There are many other interpolation methods as well that use different algorithms to approximate the values for the new pixels, including the aforementioned bicubic, bilinear, triangle, Bell, Mitchell, Hermite, Lanczos, et cetera methods. They vary in how fast they calculate and how smoothly they interpolate while still maintaining detail. I wouldn’t worry about understanding all the differences. For the most part the results will look pretty similar as long as you use some form of interpolation and not just pixel resizing.

It looks like G@M3FR3@K used some sort of interpolation beyond simple pixel resizing when he made his zoomed images. Read the instructions for you image editor and you will find out how to use the different interpolation methods.

cfitz


#12

Thank you very much!


#13

You’re welcome.

Just for fun I made a few extreme zoom images to highlight some of the differences in interpolation methods.

Pixel Resizing:

Bicubic:

Lanczos:

As you can see, the Lanczos method did the best job of smoothing out the pixels, but it is very slow. The bicubic interpolation is showing some pixelation at this level of zoom (10x), but is fairly quick. The simple pixel resizing is fastest and shows the original pixels in their unvarnished, raw form.

In some ways, pixel resizing might be best for making comparisons, since it allows you to easily see the artifacts of the mpeg compression. In my example here the macroblocks are clearly visible. In other ways, an interpolated image is better for comparisons, since under normal viewing conditions your eye will see the interpolated version. Both are useful for different purposes.

cfitz


#14

Originally posted by qozon The dvd image cannot be moved, edited, resized, zoomed in, or anything of the sort.
Is your graphics card set up in 16-bit color mode? I did a little more experimenting, and found that this effect only occurs when my card is in 16-bit mode or 8-bit mode (65536 and 256 colors, respectively). When I set it up in 24-bit mode the effect does not occur and I can capture using any capture software such as PSP or even the Print Screen key.

Apparently in the lower color modes DirectX renders the video to any area on the screen that matches a particular color value. That includes programs, images in programs, icons, anything! As long as the video is being rendered to the screen and a pixel of the “magic” color overlays the area where the video is being rendered, DirectX will render the video to that pixel, even if it doesn’t belong to the DVD player program.

Try it! If your system is like mine, one of these two color swatches will work (R=255, G=0, B=255 for 8-bit mode, R=8, G=0, B=8 for 16-bit mode):

8-bit:

16-bit:

Switch your graphics card to 8- or 16-bit mode (right-click the desktop, pick “Properties”->“Settings” and then change the “Colors” value), play a DVD using your DVD player software (leaving the window open - don’t minimize it or the rendering will stop) and then slide this post over top of the player’s window. You should be able to see the video playing in one of the above two “screens”. :eek:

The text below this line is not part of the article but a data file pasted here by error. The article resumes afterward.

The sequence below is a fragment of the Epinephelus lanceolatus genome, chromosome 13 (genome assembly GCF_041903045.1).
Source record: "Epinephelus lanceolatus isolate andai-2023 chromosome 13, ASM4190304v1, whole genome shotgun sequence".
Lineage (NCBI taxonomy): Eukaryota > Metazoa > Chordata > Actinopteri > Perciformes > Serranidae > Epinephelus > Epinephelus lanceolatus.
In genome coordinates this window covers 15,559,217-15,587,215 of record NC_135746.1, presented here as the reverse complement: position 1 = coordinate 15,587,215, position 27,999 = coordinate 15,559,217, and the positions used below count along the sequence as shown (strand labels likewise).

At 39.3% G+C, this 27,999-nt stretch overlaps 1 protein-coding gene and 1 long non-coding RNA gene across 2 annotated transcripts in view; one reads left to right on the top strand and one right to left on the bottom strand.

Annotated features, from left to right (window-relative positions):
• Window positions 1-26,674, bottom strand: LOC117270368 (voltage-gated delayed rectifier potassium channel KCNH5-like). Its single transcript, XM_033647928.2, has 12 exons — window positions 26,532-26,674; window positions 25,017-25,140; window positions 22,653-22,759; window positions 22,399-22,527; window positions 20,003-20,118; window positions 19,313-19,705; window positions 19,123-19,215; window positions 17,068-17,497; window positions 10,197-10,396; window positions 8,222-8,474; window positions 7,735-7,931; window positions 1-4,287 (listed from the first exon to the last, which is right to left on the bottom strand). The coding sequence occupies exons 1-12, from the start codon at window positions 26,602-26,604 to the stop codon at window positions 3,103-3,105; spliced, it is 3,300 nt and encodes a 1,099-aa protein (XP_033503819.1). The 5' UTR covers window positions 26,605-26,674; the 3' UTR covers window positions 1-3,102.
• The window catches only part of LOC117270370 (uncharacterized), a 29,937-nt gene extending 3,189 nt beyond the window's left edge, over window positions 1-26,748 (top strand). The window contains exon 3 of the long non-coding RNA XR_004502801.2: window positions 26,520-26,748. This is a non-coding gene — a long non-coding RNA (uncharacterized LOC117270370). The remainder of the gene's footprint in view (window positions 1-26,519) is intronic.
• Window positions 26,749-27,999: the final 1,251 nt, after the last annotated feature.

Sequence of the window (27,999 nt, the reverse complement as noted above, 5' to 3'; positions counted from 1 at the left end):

What do you know? CDFreaks has its own DVD player software. And it’s free! :wink:

I would be interested in hearing how this works (or doesn’t) for others.

cfitz


#15

One more question, how do I make sure I am zooming in on the exact same portion every time? For instance, you zoomed in one the One Ring, how did you make sure you weren’t a pixel of or something?

I am using photoshop…but I also have paint shop pro…


#16

Both packages (and any good image editing software) include readouts of the pixel coordinates where your cursor is placed and the size of the box you are cropping. The upper left corner of the picture is (0,0), and the lower right is (width-1,height-1) where width and height are the total number of pixels in those two dimensions.

Look for the coordinates in the lower left border of the program frame for PSP (that’s where they are in version 5 - the latest I have) or in the “Info” palette in the palette well of Photoshop (the row of tabbed dialogs in the upper right corner). You can undock palettes by clicking and dragging them out of the well so that they are always easily visible.

What I did was open the full size image, resize to the desired magnification (4x or 400% in my first examples, 10x or 1000% in the second), then crop the desired area using the crop tool and watching the coordinates to make sure I got the exact same region each time. This is easier to do if you magnify the image to focus in on the general area you want to work with, and then fine tune by using the coordinate displays. Note that magnifying doesn’t actually resize the image file, it just increases the size displayed on the screen while you are working with it.

I believe you can set up a script in PhotoShop to automate this, and also maybe in newer versions of PSP. That will make it very convenient if you want to do a lot of these, but first you will have to learn how to make the script.

Okay, I’ve answered a bunch of your questions and even made and posted examples for you. Now, how about you answer my question regarding the color depth setting of your graphics card and whether or not the little trick I described in my previous post works on your machine? :smiley:

cfitz


#17

I might just be doing it wrong, but it doesn’t work for me. I changed mine to 16 bit and I can’t see anything in the screens.